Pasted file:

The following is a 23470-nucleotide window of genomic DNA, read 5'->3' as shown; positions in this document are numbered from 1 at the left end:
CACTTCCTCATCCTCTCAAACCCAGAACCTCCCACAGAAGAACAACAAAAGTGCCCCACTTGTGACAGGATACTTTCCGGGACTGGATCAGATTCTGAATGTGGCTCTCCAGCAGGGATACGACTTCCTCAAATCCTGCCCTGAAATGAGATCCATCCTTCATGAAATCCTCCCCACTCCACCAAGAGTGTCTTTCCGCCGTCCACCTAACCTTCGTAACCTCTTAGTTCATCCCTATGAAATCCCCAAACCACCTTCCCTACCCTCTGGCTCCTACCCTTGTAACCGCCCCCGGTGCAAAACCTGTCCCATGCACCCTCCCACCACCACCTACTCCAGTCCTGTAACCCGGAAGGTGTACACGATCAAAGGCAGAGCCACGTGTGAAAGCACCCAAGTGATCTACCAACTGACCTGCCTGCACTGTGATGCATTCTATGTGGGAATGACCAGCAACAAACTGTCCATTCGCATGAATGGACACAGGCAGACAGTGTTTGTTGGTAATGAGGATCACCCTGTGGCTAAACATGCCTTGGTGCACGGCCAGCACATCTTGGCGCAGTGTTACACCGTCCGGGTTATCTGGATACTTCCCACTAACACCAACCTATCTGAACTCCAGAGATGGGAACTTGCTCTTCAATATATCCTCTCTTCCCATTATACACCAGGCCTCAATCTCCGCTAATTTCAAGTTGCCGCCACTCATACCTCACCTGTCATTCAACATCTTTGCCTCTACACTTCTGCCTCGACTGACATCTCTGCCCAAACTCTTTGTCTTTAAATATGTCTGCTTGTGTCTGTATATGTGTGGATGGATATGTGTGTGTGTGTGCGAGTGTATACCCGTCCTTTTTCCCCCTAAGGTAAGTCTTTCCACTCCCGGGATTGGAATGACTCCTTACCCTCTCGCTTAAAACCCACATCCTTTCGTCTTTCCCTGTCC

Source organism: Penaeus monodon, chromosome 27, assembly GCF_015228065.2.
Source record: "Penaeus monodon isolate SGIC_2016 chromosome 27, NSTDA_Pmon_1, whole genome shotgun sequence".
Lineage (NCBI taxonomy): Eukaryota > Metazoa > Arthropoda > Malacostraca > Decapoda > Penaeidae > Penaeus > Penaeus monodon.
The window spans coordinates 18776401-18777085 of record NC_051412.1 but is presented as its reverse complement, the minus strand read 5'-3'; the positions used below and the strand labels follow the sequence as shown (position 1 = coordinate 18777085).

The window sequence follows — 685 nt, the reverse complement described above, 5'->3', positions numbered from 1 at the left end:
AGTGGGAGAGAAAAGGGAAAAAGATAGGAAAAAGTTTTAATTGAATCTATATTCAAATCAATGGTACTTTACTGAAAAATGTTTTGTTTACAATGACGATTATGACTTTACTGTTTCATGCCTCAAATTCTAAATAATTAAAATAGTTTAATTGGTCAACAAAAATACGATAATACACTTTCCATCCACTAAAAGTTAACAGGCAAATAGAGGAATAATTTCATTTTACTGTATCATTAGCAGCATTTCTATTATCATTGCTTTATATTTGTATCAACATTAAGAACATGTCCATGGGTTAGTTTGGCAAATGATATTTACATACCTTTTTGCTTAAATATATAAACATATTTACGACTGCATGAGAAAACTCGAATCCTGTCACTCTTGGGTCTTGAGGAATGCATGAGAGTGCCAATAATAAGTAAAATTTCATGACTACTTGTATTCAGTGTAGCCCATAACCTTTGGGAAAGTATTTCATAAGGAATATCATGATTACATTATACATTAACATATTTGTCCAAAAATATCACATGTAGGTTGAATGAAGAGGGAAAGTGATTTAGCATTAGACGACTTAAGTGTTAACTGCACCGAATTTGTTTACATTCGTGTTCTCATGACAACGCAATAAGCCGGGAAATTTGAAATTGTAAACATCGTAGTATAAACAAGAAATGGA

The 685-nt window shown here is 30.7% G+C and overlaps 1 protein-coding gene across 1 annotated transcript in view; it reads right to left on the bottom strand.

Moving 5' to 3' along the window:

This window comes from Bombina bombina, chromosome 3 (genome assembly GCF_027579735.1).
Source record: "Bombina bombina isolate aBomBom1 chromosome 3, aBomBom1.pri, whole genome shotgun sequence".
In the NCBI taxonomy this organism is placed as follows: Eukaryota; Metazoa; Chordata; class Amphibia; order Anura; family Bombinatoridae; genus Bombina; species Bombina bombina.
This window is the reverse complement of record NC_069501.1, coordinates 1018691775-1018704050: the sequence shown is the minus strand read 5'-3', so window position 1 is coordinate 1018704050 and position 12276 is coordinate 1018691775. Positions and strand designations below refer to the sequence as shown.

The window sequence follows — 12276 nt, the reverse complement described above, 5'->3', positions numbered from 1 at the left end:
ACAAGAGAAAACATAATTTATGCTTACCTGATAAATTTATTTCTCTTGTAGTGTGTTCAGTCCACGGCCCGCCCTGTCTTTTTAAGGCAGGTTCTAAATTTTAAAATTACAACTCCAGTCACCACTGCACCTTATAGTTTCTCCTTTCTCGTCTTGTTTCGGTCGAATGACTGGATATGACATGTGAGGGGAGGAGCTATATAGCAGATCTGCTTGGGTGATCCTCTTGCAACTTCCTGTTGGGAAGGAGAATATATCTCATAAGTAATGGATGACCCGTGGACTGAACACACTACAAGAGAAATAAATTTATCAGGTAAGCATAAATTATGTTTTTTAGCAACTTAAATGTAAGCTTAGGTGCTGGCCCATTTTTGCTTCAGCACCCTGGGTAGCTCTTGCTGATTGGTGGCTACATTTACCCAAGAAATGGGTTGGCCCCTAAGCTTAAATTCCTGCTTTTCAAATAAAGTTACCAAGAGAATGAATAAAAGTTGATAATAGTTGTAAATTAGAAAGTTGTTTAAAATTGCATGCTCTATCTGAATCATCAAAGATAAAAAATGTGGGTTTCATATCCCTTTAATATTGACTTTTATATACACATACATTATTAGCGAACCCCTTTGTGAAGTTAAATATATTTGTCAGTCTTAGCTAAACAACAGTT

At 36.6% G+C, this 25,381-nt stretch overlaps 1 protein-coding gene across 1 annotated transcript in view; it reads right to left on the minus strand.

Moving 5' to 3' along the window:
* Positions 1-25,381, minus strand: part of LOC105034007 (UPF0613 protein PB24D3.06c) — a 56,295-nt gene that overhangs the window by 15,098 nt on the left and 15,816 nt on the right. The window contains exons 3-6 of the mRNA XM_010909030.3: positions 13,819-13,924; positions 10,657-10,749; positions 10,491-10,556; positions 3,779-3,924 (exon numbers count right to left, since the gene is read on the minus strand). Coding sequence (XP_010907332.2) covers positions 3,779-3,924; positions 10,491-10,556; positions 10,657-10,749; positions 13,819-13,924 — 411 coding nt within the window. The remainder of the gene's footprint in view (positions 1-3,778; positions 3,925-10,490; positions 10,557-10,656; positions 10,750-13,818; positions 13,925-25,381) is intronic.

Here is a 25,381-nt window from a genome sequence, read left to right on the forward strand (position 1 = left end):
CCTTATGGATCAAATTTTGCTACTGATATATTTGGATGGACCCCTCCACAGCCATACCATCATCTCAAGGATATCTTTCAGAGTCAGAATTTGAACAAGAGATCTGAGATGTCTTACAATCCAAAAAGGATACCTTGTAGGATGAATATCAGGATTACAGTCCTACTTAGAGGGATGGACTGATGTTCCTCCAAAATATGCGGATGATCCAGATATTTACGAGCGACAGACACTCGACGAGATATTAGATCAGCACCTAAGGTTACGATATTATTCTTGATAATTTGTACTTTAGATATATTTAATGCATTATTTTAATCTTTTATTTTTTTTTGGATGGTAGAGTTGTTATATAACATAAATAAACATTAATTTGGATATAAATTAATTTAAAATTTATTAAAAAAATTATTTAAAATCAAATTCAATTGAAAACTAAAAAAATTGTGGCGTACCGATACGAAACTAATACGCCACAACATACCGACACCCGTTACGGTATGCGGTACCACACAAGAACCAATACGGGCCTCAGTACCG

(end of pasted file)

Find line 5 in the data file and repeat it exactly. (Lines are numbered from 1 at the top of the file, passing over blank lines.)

Lineage (NCBI taxonomy): Eukaryota > Metazoa > Arthropoda > Malacostraca > Decapoda > Penaeidae > Penaeus > Penaeus monodon.